Republicans Can’t Run from Vote to End Medicare

Americans have rejected the Republican plan to end Medicare as we know it:

…polls have shown formidable public disapproval of [the plan]. Many Republican lawmakers ran into a wall of voter opposition during a congressional spring recess…[Los Angeles Times, 5/8]

According to a recent study, a 54-year-old today will have to save an additional $182,000 in his or her retirement account, or $250 a week, just to pay the cost of the GOP plan to eliminate Medicare.

GOP Members are embracing their vote to turn Medicare into a voucher system – the Los Angeles Times:

“We’re telling leadership, ‘No, we have to be serious about this,’” said Rep. Tim Huelskamp, a Republican from Kansas who bucked GOP leaders and voted against the 2011 spending bill. “I think there is considerable expectation that this is a bigger decision than the budget. The debt ceiling poses a bigger opportunity; this is an opportunity to put our mark on federal spending.”

Huelskamp said leaders assured members in a closed-door meeting that they were not backing off the Medicare plan. But he said he had become more skeptical of such assurances since last month, when leaders’ estimates on the effect of spending cuts came into question.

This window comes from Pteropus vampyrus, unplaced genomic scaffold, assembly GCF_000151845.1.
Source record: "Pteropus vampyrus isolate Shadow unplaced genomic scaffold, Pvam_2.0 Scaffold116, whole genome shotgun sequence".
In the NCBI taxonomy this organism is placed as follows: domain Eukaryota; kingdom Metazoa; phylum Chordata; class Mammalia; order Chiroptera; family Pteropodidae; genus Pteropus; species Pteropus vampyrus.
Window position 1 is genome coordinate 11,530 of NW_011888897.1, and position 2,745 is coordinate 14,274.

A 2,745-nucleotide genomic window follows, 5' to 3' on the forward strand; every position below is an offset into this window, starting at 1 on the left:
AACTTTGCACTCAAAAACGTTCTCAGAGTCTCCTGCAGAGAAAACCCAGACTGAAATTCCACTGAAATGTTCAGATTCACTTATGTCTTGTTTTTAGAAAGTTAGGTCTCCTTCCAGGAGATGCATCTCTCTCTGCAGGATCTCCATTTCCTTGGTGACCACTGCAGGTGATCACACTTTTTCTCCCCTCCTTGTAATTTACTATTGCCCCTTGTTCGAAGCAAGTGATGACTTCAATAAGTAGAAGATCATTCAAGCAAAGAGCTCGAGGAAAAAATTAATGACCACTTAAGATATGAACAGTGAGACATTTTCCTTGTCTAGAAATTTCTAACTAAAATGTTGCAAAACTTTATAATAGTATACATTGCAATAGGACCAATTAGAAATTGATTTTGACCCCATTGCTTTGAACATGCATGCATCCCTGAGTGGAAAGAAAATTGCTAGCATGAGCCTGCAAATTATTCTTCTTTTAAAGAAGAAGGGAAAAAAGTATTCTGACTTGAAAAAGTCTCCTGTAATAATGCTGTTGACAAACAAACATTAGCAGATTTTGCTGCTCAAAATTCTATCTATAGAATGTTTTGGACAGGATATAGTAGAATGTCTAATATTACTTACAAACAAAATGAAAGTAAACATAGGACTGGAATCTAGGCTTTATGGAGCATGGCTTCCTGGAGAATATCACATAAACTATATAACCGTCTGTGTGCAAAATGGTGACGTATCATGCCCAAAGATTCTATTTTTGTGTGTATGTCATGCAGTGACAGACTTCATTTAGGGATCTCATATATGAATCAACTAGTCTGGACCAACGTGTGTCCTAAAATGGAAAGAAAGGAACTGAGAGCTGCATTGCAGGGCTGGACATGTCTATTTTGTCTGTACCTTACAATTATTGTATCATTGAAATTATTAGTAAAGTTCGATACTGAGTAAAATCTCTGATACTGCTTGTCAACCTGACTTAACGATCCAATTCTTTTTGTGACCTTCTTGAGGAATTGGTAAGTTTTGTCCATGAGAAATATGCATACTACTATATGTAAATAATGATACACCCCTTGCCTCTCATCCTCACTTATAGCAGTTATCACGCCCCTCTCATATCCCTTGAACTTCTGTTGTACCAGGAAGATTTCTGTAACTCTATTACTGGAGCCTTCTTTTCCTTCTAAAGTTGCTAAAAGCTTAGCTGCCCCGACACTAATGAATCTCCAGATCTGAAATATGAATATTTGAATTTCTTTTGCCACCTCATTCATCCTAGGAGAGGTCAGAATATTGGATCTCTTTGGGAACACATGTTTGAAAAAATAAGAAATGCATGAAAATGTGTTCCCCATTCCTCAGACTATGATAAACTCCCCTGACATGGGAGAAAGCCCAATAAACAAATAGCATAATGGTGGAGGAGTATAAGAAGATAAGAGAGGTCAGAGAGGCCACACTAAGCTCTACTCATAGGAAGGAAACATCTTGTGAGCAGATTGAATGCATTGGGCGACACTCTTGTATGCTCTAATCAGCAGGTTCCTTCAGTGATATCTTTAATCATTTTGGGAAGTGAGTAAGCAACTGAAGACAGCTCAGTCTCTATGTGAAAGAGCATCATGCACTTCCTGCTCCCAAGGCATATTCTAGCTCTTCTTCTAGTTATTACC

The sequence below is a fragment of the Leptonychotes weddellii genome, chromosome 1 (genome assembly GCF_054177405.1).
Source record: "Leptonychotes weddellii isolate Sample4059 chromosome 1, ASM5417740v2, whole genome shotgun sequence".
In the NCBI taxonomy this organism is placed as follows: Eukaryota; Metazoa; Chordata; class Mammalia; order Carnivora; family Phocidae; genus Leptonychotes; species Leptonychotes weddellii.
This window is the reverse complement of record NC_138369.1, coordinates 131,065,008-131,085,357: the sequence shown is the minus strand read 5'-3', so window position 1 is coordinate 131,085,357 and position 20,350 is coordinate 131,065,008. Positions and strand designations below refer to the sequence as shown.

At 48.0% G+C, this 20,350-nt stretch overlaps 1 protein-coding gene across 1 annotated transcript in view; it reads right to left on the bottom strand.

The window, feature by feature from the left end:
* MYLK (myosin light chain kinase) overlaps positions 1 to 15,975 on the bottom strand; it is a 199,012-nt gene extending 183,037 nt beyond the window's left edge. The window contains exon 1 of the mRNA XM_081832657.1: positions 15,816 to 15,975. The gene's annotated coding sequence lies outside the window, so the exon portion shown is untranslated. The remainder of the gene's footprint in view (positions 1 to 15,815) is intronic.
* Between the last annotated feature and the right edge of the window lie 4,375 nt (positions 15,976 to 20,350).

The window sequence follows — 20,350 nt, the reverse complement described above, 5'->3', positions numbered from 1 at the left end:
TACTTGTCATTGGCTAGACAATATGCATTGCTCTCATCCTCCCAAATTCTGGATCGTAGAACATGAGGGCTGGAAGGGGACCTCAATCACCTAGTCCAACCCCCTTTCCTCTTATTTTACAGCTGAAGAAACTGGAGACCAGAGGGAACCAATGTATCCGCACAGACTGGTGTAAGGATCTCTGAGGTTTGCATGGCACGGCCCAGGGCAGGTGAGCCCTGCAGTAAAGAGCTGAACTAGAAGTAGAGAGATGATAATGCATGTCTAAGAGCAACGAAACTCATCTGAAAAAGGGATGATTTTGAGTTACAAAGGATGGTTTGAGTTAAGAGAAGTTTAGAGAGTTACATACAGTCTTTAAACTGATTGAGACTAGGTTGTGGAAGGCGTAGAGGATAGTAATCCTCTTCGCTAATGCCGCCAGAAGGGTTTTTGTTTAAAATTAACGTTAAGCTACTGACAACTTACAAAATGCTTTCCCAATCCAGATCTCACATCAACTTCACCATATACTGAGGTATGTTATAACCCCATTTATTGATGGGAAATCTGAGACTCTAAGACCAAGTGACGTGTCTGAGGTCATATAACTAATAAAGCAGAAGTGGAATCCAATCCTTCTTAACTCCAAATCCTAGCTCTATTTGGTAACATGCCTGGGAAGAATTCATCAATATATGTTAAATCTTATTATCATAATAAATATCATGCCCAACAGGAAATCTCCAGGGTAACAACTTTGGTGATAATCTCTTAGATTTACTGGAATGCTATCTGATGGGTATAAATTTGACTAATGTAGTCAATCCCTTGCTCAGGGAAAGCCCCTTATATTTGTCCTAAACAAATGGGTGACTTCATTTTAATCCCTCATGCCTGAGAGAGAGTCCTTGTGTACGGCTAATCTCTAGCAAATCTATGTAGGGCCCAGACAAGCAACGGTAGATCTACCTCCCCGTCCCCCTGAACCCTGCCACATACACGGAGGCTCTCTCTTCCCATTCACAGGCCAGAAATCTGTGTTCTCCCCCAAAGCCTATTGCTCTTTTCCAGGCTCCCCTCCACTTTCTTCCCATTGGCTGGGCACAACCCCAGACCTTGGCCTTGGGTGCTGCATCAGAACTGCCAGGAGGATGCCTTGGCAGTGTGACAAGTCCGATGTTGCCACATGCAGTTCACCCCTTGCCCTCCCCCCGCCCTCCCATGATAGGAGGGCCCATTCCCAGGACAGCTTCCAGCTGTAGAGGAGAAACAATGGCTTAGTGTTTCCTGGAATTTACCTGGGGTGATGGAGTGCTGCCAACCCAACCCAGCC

Boehner last week scrambled to present a unified front on Medicare, but even in a rare joint statement with six other GOP leaders, only a vague endorsement of the plan was offered…

But even GOP pollsters say that Republicans can’t run away their vote to end Medicare in order to reward Big Oil with tax breaks – CQ:

Two leading public opinion analysts said Friday that a House Republican retreat on Rep. Paul D. Ryan’s Medicare overhaul plan won’t keep the issue from having a lasting impact on the thinking of voters.

GOP pollster Bill McInturff said in an interview that he wasn’t changing his assessment offered earlier in the week that the Wisconsin Republican’s Medicare plan will overshadow the health overhaul law as an issue in the 2012 elections, or his view that it “puts the Democrats back on offense”…

…the plan is polling poorly. Both Ryan and Rep. Dave Camp, R-Mich., said this week that the voucher proposal would not be adopted in legislation to raise the debt ceiling. Many observers now predict that Republicans will stop promoting the plan…

Harvard pollster Robert Blendon said in an interview that polling on the Ryan overhaul has been “incredible” — with an overwhelmingly negative public response, including among seniors…

…Blendon says, Ryan’s strategy of trying to head off a senior backlash by exempting them from the plan appears to have flopped. “They just totally turned around and gave the health issue back to the Democrats,” Blendon said of House Republican leaders.

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